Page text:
Mueller spoke out about his investigation. Trump’s weak weeping response was: “Nothing changes from the Mueller Report. There was insufficient evidence and therefore, in our Country, a person is innocent. The case is closed! Thank you.”
There was that statement by Mueller that “there was insufficient evidence to charge a broader conspiracy” between the Trump campaign’s response to Russian attempts to interfere with the election. But that was only part of the story because the insufficiency of the evidence came about because of the evidence that Trump obstructed the investigation.
Trump suggests that makes him innocent. I suppose that’s like Mohammed Bin Salman (MBS) saying he is innocent of the murder of Jamal Khashoggi because there is insufficient evidence. Of course there was because MBS made sure those who could give the evidence were unable to do so. Trump’s innocence is equivalent to Khashoggi’s.
Mueller though said much more. Let’s see how he ended: “And I will close by reiterating the central allegation of our indictments, that there were multiple, systematic efforts to interfere in our election. And that allegation deserves the attention of every American. . . .” That brought us back to the first part of his statement where he spelled out how it was “alleged by the grand jury in an indictment, Russian intelligence officers who are part of the Russian military, launched a concerted attack on our political system . . . .a private Russian entity engaged in a social media operation, where Russian citizens posed as Americans in order to influence an election.”
I seems to me Trump has no intention of doing anything about this. He is leaving America open to further attacks. It is hard to understand why his supporters think this is all right. Trump still denies there was Russian interference. The only reason he does I assume is he wants to pretend that Russia played no role in his election. Any fair-minded person knows that it did.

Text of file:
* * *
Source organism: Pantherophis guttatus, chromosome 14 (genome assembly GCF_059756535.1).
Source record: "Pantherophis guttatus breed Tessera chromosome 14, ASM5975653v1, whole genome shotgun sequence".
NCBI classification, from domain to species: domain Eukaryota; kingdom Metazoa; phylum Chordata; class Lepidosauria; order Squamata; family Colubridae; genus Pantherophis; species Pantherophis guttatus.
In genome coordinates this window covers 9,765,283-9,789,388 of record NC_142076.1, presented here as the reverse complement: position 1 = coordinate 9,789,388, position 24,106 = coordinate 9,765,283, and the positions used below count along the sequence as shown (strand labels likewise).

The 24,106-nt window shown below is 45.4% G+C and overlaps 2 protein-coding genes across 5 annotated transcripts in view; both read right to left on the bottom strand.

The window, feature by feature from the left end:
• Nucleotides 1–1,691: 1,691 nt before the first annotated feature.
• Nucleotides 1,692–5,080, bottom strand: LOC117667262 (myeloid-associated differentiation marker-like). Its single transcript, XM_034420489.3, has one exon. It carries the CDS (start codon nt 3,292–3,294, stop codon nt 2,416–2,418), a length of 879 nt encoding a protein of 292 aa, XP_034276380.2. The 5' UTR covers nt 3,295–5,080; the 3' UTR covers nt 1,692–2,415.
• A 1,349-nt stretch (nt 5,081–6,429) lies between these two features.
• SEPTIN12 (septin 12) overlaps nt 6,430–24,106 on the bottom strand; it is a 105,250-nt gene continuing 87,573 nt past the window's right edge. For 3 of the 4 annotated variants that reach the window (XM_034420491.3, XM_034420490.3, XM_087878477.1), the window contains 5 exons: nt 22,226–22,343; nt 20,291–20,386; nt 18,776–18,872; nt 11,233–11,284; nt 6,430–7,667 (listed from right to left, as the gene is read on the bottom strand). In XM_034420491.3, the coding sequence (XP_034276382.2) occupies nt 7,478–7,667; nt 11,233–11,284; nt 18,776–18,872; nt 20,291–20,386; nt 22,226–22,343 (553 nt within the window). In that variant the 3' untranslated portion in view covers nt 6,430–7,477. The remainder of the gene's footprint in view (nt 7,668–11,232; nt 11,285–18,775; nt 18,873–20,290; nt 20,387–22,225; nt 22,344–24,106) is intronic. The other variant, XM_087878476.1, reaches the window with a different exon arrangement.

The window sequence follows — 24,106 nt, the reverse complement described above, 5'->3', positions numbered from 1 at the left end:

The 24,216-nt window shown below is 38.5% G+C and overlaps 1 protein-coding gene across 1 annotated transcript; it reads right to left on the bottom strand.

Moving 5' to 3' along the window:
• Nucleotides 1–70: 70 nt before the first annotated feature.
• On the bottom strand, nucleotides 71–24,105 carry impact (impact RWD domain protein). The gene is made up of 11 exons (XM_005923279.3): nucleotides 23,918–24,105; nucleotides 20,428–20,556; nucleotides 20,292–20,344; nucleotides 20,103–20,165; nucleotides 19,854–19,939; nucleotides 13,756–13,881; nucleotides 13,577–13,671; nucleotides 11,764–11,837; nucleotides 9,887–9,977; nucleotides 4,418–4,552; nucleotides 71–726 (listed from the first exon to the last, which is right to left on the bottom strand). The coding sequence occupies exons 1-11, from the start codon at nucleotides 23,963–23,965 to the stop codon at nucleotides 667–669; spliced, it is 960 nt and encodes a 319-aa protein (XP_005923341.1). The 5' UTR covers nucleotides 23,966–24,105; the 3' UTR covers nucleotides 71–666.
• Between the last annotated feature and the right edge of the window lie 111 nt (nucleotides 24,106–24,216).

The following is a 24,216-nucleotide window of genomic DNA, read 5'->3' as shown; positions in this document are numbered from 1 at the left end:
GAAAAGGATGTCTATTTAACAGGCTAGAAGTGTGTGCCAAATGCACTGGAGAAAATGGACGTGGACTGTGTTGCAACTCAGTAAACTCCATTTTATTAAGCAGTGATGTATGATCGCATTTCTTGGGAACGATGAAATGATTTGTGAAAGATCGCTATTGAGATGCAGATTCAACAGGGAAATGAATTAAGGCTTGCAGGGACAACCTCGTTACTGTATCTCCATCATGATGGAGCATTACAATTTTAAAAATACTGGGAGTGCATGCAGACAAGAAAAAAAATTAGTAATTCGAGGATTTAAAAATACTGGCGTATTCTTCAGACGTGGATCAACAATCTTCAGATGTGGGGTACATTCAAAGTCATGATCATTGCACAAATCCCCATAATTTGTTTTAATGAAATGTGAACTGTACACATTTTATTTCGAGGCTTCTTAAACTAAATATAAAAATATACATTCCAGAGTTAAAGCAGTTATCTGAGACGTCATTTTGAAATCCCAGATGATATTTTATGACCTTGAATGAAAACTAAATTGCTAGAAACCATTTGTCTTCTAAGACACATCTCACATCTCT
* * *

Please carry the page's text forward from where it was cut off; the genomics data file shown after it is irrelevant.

The most important thing about Mueller’s statement was his talking about obstruction of justice. In telling us this he points out how Attorney General Barr was lying about his actions. Barr has said in speaking of the Mueller report and defending his action in saying there was no obstruction of justice that: “Federal prosecutors work with grand juries to collect evidence to determine whether a crime has been committed. Once a prosecutor has exhausted his investigation into the facts of a case, he or she faces a binary choice: either to commence or to decline prosecution. . . . But at the end of the day, the federal prosecutor must decide yes or no.”
Barr knew that was not true in the case of a special prosecutor investigating a president. When investigating a president he does so because “it is important to preserve evidence while memories are fresh and documents available.” Once that is done, Mueller faced a binary choice but not the one Barr suggested a prosecutor would face. He could decline prosecution or he could make the evidence available to others. Mueller said the Constitution and Justice Department rules prevented him commencing a prosecution.
We do know he did not decline prosecution. He said: “if we had had confidence that the president clearly did not commit a crime, we would have said so.” He lacked that confidence so he could not decline prosecution. Therefore what is left is that he believes there is enough evidence for someone to consider a prosecution but as a member of the Justice Department he cannot bring the prosecution.
Unlike what Trump said in saying the case is closed, Mueller said, “the Constitution requires a process other than the criminal justice system to formally accuse a sitting president of wrongdoing.” No wonder Trump is weeping. Mueller has called upon Congress to act on his report by conducting a hearing into whether Trump should be impeached.
There is no choice now. Multiple instances of possible obstruction of justice are set out in Mueller’s report. Mueller can’t indict; but Congress can impeach. It is its duty to do so.